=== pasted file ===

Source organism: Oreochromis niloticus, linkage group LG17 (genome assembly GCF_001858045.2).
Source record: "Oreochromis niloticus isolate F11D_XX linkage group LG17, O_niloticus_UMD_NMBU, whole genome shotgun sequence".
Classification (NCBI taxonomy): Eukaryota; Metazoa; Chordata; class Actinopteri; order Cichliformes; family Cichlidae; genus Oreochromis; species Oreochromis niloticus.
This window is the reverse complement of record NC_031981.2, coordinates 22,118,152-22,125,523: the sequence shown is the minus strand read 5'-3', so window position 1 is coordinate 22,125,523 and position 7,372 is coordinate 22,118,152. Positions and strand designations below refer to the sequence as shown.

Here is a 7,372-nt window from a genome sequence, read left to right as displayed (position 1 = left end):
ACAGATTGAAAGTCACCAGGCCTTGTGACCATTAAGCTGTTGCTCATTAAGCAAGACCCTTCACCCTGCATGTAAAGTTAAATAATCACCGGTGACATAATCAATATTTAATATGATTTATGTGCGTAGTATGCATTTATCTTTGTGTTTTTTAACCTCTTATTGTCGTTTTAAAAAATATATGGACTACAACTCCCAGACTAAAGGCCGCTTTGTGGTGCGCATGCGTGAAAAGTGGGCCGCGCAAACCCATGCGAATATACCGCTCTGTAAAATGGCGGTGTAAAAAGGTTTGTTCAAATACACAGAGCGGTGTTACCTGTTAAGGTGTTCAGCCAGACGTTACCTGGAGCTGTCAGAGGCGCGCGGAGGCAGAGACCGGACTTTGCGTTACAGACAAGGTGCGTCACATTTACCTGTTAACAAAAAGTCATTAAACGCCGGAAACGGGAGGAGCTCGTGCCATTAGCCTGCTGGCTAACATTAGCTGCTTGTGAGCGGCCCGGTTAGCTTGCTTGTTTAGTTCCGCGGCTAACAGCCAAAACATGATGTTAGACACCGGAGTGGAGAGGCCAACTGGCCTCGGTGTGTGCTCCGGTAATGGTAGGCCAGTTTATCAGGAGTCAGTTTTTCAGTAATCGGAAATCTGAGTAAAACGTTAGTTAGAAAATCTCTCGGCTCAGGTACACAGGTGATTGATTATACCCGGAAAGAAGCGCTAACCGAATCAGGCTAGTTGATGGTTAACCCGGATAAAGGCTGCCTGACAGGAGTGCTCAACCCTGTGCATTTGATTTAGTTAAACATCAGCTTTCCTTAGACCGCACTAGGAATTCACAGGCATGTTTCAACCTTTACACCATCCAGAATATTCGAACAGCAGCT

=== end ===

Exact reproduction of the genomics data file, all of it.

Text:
Source organism: Oreochromis niloticus, linkage group LG17 (genome assembly GCF_001858045.2).
Source record: "Oreochromis niloticus isolate F11D_XX linkage group LG17, O_niloticus_UMD_NMBU, whole genome shotgun sequence".
Classification (NCBI taxonomy): Eukaryota; Metazoa; Chordata; class Actinopteri; order Cichliformes; family Cichlidae; genus Oreochromis; species Oreochromis niloticus.
This window is the reverse complement of record NC_031981.2, coordinates 22,118,152-22,125,523: the sequence shown is the minus strand read 5'-3', so window position 1 is coordinate 22,125,523 and position 7,372 is coordinate 22,118,152. Positions and strand designations below refer to the sequence as shown.

Here is a 7,372-nt window from a genome sequence, read left to right as displayed (position 1 = left end):
ACAGATTGAAAGTCACCAGGCCTTGTGACCATTAAGCTGTTGCTCATTAAGCAAGACCCTTCACCCTGCATGTAAAGTTAAATAATCACCGGTGACATAATCAATATTTAATATGATTTATGTGCGTAGTATGCATTTATCTTTGTGTTTTTTAACCTCTTATTGTCGTTTTAAAAAATATATGGACTACAACTCCCAGACTAAAGGCCGCTTTGTGGTGCGCATGCGTGAAAAGTGGGCCGCGCAAACCCATGCGAATATACCGCTCTGTAAAATGGCGGTGTAAAAAGGTTTGTTCAAATACACAGAGCGGTGTTACCTGTTAAGGTGTTCAGCCAGACGTTACCTGGAGCTGTCAGAGGCGCGCGGAGGCAGAGACCGGACTTTGCGTTACAGACAAGGTGCGTCACATTTACCTGTTAACAAAAAGTCATTAAACGCCGGAAACGGGAGGAGCTCGTGCCATTAGCCTGCTGGCTAACATTAGCTGCTTGTGAGCGGCCCGGTTAGCTTGCTTGTTTAGTTCCGCGGCTAACAGCCAAAACATGATGTTAGACACCGGAGTGGAGAGGCCAACTGGCCTCGGTGTGTGCTCCGGTAATGGTAGGCCAGTTTATCAGGAGTCAGTTTTTCAGTAATCGGAAATCTGAGTAAAACGTTAGTTAGAAAATCTCTCGGCTCAGGTACACAGGTGATTGATTATACCCGGAAAGAAGCGCTAACCGAATCAGGCTAGTTGATGGTTAACCCGGATAAAGGCTGCCTGACAGGAGTGCTCAACCCTGTGCATTTGATTTAGTTAAACATCAGCTTTCCTTAGACCGCACTAGGAATTCACAGGCATGTTTCAACCTTTACACCATCCAGAATATTCGAACAGCAGCT